While the unemployment rate in the area is coming down generally, employment is staying relatively flat, Carey said. That's possible because of a decline in the labor force, which happens most often when people stop actively seeking jobs or sometimes move out of the area in question, she said. The labor force in the Bowling Green area had fallen by nearly 2 percent by September 2012, according to information provided by Carey.

In the Bowling Green area, the overall employment level is short about 1,860 jobs compared to the number of jobs when the recession began, according to information provided by Carey. Manufacturing employment in the area is down by 20 percent since the start of the recession and trade, transportation and utilities employment is down about 8.5 percent.

"We're doing better than we were, but we've got a ways to go," she said.

A report released Friday showed that nationally, the unemployment rate rose to 7.9 percent from 7.8 percent in September, mainly because many more people began looking for work, and not all of them found jobs, according to The Associated Press.

The Kentucky Education and Workforce Development Cabinet reported last week that the Bowling Green area's preliminary unemployment rate for September 2012 is 6.6 percent, down from 7.5 percent in August and 7.9 percent in September 2011.

Local signs of improvement

The best sign Bowling Green City Manager Kevin DeFebbo sees that the city is recovering from the recession is that there is a new home going up in his neighborhood. For about six years, he's seen no development there. In the last few months, a house started going up nearby, he said.

Builders are still doing less work than before the recession in southcentral Kentucky, and most people are still sticking with building more custom than speculative houses, said Anita Napier, CEO of the Builders Association of South Central Kentucky.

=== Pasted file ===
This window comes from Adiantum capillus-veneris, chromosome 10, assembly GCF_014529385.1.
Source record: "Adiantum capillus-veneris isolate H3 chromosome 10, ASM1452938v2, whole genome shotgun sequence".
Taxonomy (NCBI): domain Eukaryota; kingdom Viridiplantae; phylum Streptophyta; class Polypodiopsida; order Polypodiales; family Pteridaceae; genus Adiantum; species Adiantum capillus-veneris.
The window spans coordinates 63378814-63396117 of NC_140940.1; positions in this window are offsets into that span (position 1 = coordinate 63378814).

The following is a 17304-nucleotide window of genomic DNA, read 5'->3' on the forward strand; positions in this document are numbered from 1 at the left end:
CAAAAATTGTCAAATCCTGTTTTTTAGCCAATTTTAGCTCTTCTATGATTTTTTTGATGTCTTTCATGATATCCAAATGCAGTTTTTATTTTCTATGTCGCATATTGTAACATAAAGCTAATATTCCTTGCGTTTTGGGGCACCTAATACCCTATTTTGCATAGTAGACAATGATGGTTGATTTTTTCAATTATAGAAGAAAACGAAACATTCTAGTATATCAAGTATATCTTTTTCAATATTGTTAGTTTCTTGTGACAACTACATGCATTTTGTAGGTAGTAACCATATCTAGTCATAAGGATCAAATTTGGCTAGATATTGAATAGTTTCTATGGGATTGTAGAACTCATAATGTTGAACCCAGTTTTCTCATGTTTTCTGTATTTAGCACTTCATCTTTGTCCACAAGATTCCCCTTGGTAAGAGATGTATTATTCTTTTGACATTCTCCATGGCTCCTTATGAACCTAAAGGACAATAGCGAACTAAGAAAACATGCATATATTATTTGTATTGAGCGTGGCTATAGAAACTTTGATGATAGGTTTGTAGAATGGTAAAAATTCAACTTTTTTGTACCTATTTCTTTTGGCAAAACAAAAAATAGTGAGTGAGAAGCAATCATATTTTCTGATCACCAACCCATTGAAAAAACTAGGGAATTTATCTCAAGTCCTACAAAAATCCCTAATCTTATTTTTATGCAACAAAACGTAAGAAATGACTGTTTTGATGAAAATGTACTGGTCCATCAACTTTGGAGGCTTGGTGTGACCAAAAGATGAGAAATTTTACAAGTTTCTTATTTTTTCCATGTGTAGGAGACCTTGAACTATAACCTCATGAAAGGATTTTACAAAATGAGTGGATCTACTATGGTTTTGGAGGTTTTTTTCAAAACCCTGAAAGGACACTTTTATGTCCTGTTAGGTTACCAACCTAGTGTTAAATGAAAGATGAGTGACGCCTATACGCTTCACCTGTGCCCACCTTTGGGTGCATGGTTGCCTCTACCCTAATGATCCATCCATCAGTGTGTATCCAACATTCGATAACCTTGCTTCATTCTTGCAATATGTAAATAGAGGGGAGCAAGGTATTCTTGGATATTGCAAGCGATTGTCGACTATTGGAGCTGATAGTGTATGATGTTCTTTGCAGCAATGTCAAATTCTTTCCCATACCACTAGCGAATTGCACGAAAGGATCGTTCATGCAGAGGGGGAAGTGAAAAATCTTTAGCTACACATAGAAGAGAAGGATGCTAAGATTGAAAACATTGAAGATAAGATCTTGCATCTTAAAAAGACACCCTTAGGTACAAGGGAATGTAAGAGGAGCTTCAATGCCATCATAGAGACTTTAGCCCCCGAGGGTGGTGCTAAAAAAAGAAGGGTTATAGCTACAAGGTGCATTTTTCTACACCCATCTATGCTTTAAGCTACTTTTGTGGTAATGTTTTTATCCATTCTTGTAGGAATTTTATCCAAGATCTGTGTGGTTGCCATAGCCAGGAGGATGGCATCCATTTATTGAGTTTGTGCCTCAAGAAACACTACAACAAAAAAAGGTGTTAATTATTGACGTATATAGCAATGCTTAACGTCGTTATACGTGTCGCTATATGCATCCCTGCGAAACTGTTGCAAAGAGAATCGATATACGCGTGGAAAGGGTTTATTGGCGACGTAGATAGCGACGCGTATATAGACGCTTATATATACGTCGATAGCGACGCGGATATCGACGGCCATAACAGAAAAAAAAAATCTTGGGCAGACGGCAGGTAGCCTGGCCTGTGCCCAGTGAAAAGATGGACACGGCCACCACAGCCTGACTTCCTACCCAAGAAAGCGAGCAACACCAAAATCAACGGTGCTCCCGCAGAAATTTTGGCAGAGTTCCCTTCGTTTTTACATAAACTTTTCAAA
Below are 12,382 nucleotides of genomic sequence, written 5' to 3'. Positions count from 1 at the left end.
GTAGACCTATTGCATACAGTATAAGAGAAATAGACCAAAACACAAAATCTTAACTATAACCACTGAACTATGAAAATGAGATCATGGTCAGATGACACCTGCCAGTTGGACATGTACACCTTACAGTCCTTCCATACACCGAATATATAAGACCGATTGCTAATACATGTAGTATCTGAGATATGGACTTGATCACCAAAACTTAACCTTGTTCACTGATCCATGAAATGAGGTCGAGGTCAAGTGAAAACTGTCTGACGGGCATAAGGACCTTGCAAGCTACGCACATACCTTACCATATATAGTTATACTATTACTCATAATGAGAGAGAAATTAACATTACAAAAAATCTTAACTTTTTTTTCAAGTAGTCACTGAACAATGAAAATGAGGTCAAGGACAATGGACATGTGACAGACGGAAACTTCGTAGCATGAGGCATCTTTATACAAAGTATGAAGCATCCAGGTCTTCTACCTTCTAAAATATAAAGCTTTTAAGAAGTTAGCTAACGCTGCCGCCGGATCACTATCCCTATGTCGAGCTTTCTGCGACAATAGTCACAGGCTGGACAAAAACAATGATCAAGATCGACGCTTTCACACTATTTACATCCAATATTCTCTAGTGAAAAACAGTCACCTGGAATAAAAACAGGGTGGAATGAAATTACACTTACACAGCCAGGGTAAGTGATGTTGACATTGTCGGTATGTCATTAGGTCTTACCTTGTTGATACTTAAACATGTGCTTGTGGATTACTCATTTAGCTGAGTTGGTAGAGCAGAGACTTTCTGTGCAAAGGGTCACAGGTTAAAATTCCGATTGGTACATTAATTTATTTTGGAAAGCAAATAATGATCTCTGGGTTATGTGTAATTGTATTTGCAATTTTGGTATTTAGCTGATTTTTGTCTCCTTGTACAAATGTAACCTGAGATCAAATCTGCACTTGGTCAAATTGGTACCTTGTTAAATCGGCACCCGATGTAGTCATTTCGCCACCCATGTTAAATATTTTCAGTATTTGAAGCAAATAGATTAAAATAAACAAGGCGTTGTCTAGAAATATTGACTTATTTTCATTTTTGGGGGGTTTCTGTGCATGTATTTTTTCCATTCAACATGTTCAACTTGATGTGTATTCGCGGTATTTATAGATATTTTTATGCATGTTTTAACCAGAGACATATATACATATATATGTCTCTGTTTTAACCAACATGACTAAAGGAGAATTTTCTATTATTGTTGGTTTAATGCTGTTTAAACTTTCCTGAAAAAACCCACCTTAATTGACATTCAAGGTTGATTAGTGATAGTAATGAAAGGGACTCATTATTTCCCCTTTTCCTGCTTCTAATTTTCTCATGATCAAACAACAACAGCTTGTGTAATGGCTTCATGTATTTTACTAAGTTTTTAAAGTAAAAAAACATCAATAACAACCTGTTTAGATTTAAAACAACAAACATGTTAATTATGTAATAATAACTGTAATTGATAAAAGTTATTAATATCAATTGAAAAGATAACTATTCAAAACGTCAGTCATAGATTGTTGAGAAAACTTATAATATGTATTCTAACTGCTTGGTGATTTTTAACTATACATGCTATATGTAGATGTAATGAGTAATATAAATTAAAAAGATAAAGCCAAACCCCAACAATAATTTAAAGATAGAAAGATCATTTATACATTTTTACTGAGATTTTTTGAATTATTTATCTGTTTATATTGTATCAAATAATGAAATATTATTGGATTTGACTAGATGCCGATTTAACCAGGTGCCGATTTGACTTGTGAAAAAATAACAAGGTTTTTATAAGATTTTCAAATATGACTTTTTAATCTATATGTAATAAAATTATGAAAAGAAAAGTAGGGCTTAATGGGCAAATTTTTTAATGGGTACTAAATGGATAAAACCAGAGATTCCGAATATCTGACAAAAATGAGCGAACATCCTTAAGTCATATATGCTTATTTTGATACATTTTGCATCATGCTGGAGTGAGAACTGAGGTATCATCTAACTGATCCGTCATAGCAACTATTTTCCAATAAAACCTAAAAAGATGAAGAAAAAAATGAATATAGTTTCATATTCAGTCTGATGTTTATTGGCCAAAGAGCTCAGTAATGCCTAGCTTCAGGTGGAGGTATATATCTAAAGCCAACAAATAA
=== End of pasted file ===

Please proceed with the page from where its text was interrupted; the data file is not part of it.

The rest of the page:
However, the number of building permits issued is going up.

In Warren County, the number of building permits dropped from 905 in 2006, with 462 of those being for single-family residences, to a low of 443 in 2009, with 196 of those being for single-family residences. In 2012 to date, 552 permits have been issued -- 255 of those being for single-family residences.

In Bowling Green, 336 building permits were issued in 2007 for construction worth about $74.9 million. They hit a high in 573 permits worth about $128.4 million in 2008 and dropped to 262 permits worth about $98.6 million in 2011. This year, 446 permits have been issued worth about $145 million.

Napier also believes people will always want to own a home, which is good for builders. "We believe that home ownership will always be the American dream," she said.

A Pew report from April 2011 showed that 81 percent of adults polled agreed that buying a home is the best long-term investment a person can make. In the same report, 81 percent of renters said they would one day like to buy a home.

Napier said that, while the worst effects of the recession on members of the builders association came in the latter part of 2008, it hit much of the nation earlier that year.

"People just kind of migrated down I-65 and actually sought out homes here, and there were still jobs here," she said.

There is a low cost of living in the area and good business practices tend to be taught, so many builders were able to hold on for longer than those in other parts of the country, Napier said.

Builders in southcentral Kentucky were also able to see signs of market declines in other parts of the country and started to scale back when the recession hit, she said.

Warren County has always been an area where fluctuations in the real estate market tend to be milder than in many other places, Davis said.

He said he's starting to see home values and sales go up. The real estate market in Bowling Green started to experience the effects of the recession in 2007, with a steeper decline in sales and prices in 2008. So far, 2012 looks as though it is going to double 2011 in terms of real estate activity, he said.

In Warren, Butler, Allen, Logan, Simpson and Edmonson counties from January through October, homes sold with a median price of about $125,900, Davis said. In 2008 during the same period in the same area, homes sold with a median price of about $119,900, he said.

Housing prices are recovering in the Bowling Green area, Carey said. They increased by 1.67 percent in the first quarter of this year, compared to an average of 0.89 percent nationally, and 1.34 percent in the second quarter, compared to a national average of 1.8 percent.

Many people, however, are choosing to rent, Davis said.